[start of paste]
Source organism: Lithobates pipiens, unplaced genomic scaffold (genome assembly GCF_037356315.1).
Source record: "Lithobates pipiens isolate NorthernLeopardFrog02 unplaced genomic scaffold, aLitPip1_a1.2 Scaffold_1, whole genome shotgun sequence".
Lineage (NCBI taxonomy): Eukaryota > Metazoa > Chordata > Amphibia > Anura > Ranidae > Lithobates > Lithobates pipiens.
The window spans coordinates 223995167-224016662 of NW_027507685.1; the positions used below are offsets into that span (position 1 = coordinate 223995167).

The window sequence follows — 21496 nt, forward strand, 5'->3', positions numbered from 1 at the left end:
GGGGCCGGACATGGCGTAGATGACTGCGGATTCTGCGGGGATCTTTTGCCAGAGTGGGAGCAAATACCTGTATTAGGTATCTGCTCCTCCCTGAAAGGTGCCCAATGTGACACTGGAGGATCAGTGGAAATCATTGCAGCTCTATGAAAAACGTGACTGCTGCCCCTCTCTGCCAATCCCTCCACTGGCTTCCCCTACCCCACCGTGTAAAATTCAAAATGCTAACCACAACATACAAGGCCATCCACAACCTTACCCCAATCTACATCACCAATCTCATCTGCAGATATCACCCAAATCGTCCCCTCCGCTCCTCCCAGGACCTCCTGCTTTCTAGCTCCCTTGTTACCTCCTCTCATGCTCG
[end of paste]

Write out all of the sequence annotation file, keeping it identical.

Source organism: Lithobates pipiens, unplaced genomic scaffold (genome assembly GCF_037356315.1).
Source record: "Lithobates pipiens isolate NorthernLeopardFrog02 unplaced genomic scaffold, aLitPip1_a1.2 Scaffold_1, whole genome shotgun sequence".
Lineage (NCBI taxonomy): Eukaryota > Metazoa > Chordata > Amphibia > Anura > Ranidae > Lithobates > Lithobates pipiens.
The window spans coordinates 223995167-224016662 of NW_027507685.1; the positions used below are offsets into that span (position 1 = coordinate 223995167).

The window sequence follows — 21496 nt, forward strand, 5'->3', positions numbered from 1 at the left end:
GGGGCCGGACATGGCGTAGATGACTGCGGATTCTGCGGGGATCTTTTGCCAGAGTGGGAGCAAATACCTGTATTAGGTATCTGCTCCTCCCTGAAAGGTGCCCAATGTGACACTGGAGGATCAGTGGAAATCATTGCAGCTCTATGAAAAACGTGACTGCTGCCCCTCTCTGCCAATCCCTCCACTGGCTTCCCCTACCCCACCGTGTAAAATTCAAAATGCTAACCACAACATACAAGGCCATCCACAACCTTACCCCAATCTACATCACCAATCTCATCTGCAGATATCACCCAAATCGTCCCCTCCGCTCCTCCCAGGACCTCCTGCTTTCTAGCTCCCTTGTTACCTCCTCTCATGCTCG